Perception of people with disabilities
People in my community and country have very negative perceptions about people with disabilities. It is erroneously believed that they are always looking for someone to help them; they cannot sustain themselves; cannot work, neither do they want to work because they prefer to be dependent on others. I want this perception to change and as a person living with a disability, I am determined to be the change I want to see. It all starts with me as a person. How I conduct myself, present myself to people and interact with them. How I make myself be inclusive and take the opportunities that are available. Positive perceptions about people living with disabilities should start with us.
Growing up in my community
It was difficult living in my community because people with disabiities were not a common sight. If I look around my neighborhood now, I think I’m the only person living with a disability so you can imagine how people would stare when I’m walking along the streets. Some would run away from me because I’m different from them.
Growing up with a disability had numerous challenges because there were not many people who were willing to interact with me. Myths also perpetuated this. Some believe if you interact with a person living with a disability, you will eventually have a disability yourself, or you’ll give birth to a child with a disability.
Opportunities to educate
My own situation has given me an opportunity to educate people. I’ve taken it upon myself to use my voice to help others understand people with disabilities and how to accommodate them in every sphere of life. We may be different in some ways, but we are human with emotions just like any other person.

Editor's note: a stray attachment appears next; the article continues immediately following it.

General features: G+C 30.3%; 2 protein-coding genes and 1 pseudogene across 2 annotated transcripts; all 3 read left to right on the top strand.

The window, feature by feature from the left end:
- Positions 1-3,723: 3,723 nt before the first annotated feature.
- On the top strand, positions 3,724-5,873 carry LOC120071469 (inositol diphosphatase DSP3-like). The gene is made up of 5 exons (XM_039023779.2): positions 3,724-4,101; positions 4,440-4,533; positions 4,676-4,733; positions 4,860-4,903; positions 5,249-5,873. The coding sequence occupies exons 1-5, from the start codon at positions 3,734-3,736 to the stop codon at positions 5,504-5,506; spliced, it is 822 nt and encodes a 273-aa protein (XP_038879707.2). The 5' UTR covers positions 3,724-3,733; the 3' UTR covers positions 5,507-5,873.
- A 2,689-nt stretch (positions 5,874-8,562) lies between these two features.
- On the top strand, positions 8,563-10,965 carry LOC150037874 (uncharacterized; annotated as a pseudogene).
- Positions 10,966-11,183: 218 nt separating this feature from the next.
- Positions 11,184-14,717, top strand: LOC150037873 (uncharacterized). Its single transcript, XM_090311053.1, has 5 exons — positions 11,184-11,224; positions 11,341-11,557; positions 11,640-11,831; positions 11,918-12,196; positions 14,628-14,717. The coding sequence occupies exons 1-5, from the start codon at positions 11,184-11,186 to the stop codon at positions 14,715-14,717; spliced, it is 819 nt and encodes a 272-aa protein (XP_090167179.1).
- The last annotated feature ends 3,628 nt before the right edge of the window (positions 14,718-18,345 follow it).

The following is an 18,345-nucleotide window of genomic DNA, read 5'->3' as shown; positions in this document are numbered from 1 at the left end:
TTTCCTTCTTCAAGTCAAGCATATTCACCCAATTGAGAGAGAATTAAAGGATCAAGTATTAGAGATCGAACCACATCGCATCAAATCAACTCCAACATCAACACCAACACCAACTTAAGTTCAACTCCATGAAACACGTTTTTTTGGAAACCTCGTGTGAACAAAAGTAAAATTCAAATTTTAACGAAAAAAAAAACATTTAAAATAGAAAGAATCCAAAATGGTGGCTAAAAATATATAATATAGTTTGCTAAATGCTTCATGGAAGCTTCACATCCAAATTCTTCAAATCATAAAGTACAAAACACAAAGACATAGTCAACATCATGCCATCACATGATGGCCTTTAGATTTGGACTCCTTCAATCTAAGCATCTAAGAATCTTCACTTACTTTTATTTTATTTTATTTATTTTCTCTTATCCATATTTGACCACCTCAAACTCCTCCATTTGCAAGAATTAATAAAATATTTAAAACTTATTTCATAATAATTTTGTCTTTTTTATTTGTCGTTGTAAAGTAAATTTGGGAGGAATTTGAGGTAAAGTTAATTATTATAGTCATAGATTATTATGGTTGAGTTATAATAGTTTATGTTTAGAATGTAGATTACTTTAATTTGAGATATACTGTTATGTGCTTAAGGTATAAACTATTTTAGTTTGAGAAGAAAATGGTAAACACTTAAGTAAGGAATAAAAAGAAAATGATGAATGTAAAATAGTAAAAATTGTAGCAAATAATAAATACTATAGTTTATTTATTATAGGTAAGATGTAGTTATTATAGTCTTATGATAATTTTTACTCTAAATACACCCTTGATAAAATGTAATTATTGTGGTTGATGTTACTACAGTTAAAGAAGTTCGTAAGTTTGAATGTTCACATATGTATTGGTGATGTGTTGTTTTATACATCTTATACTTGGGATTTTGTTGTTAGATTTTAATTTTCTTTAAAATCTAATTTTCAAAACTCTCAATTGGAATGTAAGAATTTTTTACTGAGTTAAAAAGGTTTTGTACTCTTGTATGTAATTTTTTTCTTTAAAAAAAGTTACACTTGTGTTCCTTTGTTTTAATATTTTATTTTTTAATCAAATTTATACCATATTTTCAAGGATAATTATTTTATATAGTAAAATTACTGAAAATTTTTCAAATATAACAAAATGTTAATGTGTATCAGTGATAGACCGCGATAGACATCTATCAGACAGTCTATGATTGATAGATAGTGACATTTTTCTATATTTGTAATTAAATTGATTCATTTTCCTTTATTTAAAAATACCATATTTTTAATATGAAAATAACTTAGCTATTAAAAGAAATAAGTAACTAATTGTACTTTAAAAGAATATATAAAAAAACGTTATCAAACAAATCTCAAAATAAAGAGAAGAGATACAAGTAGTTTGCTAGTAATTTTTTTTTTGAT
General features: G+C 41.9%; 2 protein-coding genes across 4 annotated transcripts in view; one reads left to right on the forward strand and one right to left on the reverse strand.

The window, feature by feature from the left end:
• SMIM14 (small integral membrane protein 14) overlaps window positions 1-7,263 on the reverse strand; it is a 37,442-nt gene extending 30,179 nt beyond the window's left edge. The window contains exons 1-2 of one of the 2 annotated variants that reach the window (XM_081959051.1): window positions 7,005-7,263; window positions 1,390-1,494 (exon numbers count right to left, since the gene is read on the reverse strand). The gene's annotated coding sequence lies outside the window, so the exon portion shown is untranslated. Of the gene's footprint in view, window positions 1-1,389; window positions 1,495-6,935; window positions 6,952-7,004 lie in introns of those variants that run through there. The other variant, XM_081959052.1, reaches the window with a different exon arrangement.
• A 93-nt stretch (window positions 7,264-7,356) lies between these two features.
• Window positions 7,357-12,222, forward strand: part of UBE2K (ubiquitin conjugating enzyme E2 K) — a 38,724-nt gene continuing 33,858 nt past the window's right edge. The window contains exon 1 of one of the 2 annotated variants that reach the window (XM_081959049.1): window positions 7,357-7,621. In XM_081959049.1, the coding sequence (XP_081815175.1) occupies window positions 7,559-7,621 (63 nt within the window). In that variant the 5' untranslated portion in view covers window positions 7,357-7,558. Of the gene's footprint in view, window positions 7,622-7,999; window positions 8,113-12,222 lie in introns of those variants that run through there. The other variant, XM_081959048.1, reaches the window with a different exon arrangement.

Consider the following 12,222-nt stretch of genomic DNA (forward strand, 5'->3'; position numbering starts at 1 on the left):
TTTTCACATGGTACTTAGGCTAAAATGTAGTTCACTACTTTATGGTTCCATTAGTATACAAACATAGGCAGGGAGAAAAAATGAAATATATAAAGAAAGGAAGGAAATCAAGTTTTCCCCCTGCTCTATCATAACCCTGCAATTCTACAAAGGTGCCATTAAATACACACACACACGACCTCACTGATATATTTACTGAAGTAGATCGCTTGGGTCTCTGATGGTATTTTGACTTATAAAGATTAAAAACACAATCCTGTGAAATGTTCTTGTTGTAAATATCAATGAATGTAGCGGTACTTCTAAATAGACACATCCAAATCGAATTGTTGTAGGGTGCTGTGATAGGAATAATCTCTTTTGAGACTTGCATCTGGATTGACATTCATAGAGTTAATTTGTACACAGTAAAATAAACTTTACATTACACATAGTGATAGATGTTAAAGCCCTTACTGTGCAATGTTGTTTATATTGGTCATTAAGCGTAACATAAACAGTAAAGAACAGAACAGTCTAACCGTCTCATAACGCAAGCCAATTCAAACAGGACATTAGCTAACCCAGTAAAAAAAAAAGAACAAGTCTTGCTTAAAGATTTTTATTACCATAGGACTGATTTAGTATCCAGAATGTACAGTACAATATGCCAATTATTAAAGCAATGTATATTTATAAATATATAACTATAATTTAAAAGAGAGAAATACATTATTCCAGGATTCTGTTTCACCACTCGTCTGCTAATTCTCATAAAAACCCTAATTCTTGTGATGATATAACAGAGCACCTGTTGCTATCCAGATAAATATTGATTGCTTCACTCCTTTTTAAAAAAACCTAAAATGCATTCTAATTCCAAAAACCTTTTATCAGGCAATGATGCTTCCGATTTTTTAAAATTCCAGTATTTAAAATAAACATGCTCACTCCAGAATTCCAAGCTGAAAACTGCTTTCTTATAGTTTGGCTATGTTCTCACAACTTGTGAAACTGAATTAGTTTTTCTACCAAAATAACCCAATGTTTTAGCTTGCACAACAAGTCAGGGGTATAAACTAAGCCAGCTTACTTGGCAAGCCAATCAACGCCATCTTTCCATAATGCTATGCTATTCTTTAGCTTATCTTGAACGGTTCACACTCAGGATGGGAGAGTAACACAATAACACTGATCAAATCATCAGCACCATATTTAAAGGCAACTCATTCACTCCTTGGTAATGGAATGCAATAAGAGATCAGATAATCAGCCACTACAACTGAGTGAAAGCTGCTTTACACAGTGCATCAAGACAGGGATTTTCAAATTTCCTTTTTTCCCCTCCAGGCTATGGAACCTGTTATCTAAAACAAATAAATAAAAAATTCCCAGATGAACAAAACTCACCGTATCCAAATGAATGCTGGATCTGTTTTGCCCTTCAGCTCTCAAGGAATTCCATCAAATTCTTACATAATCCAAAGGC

I’m often told that I’m a source of inspiration to others. When I receive feedback from people, I am motivated because this is a clear indication that I am on the right path. My life is a lesson to many, and I feel honoured to be able to change perceptions about people with disabilities through the way that I live my life.
In my job as a social worker with the Social Affairs Department, I interact daily with people from different age groups and backgrounds. And, I use myself as an example when highlighting certain issues.
Acceptance is important
As a person living with a disability, it is important to accept your condition. It all starts there. Acceptance has helped me. I had to acknowledge that I could not change my physical being but there was a lot I can do with my abilities. When you’ve accepted what is, you should then start discovering your potential. What are you good at? You are a person with a disability, but there is something you are good at! Really pay attention to what you can do, and you’ll find that when you enjoy what you are doing, sometimes you will forget that you have a disability.
It is important to pay attention to yourself. Accept yourself. Nurture your abilities.
I like to say to say my disability is my strength.